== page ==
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Working for good

Vocation | Should you remain in your current job? How well the product of your work serves others should be a crucial part of the answer

Issue: "Biblical callings," Dec. 4, 2010

It is strange, given how much time we spend on it, that the product of our labor gets so little attention from many modern ministries. Essays on work offered by Charles Stanley's and Billy Graham's ministries emphasize evangelism. Bob Deffinbaugh claims that Christians' workplace goals are to be exemplars and evangelizers.

Is God indifferent to what our work itself yields?

Martin Luther, responding to the perception that only priests and monks did the Lord's work, declared that a father washing diapers pleases God. Even the lowliest Christian laborer was, in Luther's view, a Kingdom worker.

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But something funny happened on the way to the office park, as William Placher explains in Callings: "An idea that seemed liberating to many of Luther's contemporaries has come to seem to some more like a burden."

How? Because today, many people feel their jobs are pointless. Is this really, they ask, how God wants me to spend 40 hours a week? Must we stay with unproductive work because God has supposedly made that labor our means to sanctification? Advice from Concordia University's Center for Faith and Business is blunt; the last of its "Workplace Commandments" reads: "Be satisfied with what you have." Is that always required of us?

We have stumbled full circle, from when people believed their work-unless they were clerics-had no eternal importance, to every job embodying holiness, to widespread disillusionment, in which Christians are told our jobs are simultaneously holy and unimportant. Work, according to Bob Thune and Campus Crusade for Christ, "is an inherently spiritual thing." Yet the nature of that work, many theologians seem to imply, is unimportant, because it is merely a vessel to contain one's Christian light-for which, after all, any legal job will do.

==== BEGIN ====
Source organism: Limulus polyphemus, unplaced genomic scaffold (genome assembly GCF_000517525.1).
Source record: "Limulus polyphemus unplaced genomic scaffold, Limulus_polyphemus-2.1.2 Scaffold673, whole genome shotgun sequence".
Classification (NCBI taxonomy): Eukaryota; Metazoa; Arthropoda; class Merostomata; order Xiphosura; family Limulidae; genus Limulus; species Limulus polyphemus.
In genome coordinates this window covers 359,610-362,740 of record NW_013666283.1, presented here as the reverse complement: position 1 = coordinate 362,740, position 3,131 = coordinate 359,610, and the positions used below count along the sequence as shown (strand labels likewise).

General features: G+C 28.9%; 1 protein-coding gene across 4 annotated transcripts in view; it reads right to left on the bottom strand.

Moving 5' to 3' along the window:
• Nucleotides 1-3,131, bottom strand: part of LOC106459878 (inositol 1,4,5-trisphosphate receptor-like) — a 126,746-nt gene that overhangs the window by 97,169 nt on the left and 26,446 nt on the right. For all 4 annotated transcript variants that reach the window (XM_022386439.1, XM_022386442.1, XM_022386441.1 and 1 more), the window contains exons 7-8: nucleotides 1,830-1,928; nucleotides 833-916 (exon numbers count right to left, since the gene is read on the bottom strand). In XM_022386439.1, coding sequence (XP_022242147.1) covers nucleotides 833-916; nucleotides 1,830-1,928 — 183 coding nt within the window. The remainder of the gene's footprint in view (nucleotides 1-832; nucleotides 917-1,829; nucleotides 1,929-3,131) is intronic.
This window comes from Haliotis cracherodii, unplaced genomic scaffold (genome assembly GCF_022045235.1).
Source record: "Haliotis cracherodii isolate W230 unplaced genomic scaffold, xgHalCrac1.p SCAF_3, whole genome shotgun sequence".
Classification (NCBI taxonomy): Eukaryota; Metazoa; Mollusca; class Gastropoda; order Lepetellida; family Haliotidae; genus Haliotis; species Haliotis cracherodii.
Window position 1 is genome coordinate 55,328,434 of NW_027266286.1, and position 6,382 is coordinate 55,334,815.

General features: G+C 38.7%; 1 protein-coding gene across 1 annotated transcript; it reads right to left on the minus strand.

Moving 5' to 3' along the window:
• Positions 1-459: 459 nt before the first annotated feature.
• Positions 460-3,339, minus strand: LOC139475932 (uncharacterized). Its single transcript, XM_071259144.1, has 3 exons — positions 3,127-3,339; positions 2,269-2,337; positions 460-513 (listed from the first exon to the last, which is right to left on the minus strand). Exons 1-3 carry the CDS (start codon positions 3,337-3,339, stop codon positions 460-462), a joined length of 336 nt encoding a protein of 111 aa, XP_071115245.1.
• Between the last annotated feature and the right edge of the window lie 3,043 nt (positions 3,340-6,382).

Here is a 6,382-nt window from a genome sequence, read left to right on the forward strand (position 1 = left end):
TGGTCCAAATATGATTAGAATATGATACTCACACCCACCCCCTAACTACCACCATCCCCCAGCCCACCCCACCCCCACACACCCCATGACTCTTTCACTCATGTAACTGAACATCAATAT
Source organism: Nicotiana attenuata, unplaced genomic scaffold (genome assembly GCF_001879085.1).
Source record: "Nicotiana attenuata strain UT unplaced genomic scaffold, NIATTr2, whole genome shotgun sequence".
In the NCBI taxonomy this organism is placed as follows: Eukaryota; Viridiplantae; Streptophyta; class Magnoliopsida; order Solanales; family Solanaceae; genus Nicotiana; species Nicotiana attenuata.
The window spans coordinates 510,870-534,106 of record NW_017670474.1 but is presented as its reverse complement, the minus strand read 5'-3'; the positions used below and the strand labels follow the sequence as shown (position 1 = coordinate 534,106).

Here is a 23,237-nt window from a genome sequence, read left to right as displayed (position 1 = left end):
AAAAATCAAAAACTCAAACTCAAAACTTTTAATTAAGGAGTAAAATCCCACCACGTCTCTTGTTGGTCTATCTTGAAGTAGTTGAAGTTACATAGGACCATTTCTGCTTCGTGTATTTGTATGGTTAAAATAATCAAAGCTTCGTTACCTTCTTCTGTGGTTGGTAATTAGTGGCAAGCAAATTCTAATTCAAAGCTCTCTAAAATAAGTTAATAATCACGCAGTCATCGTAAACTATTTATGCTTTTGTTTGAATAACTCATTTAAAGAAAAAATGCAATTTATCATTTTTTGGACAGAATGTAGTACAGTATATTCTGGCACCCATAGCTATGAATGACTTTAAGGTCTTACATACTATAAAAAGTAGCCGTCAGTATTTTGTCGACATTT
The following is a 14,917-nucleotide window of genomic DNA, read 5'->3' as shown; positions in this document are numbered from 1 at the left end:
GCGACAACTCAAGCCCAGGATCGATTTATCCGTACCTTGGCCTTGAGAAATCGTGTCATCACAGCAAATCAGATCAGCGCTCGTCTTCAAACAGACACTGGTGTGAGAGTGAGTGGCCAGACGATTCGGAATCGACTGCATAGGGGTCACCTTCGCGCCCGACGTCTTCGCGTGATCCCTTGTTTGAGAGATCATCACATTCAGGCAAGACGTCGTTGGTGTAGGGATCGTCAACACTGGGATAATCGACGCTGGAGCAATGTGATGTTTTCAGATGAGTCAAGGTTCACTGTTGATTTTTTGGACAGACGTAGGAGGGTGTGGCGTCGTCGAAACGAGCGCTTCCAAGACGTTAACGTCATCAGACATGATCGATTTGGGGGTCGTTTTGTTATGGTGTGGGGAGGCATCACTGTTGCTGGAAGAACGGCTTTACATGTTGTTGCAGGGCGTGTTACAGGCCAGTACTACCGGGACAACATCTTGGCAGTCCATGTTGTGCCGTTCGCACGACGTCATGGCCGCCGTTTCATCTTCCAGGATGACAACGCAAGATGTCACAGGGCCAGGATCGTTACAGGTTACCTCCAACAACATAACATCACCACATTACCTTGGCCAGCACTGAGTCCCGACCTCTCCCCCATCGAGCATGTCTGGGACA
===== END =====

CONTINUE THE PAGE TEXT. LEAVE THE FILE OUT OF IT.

Maybe suspicion of the world is to blame for our inadequate theology of work. If things of the flesh are inherently suspect, it's easier to conclude that a Christian's only purpose is to win souls for Jesus. If everything in this world will pass away, what does the particular sort of work matter, so long as the Christian is faithful and persuades others to walk more closely with Christ?

Ironically, a Gnostic approach to work induces materialistic behavior. If a Christian internalizes the message that virtually any job is a proper vocation, he might as well choose those that maximize the money-to-time ratio. The more money a Christian earns, after all, the more he can support his church, provide Christian schooling for his kids, and fund missionaries. The less time he spends working, the more hours he has to train up his children, be "one flesh" to his wife, and participate in an accountability group.

People formed in the likeness of a Creator God, however, are naturally creative beings. Someone restrained from exercising his God-given endowment as the child of a Creator is prone to deep malaise-the very condition that psychologists and writers like Walker Percy decades ago began to identify with a modernizing West. Malaise in turn leads to other sins, such as gluttony and lust. Why do so many employers have to take precautions against employees surfing the internet for porn? Perhaps because they fail to provide a compelling vision for how the junior accountant, or the payroll specialist, or the writer of press releases, actually creates enduring value.

The thoughts about vocation of 16th-­century Puritan William Perkins are instructive. He argued that vocation depends not only on one's talents, but on whether the work itself truly serves others. Thus he condemned "makers of finery" (for furthering vanity) and those who "gloss goods," exact "immoderate fines," and otherwise extract wrongful rents-views aligned with early Church teachings. Were he alive today, Perkins would criticize grocers who shine their vegetables and large organizations that make vendors wait months for payment. What would he think of credit card companies that subtly shift due dates in order to rack up late payment fees?

Perkins elaborated not only a theology of working, but of quitting: A man should resign out of private necessity (it doesn't pay what he needs, or doesn't suit his talents and passions) or for the sake of the common good (when, in modern corporate parlance, genuine value is not being created). Perkins argued that the consequences of one's labor are integral to one's Christian responsibility. Perkins, and Luther, and other theologians who tacitly assumed that labor creates enduring value, teach us not to be satisfied with any position. Instead, the proper action of the Christian mired in a bureaucratic job without clear connection to a creative or redemptive purpose may well be to seek other employment and accept financial loss.

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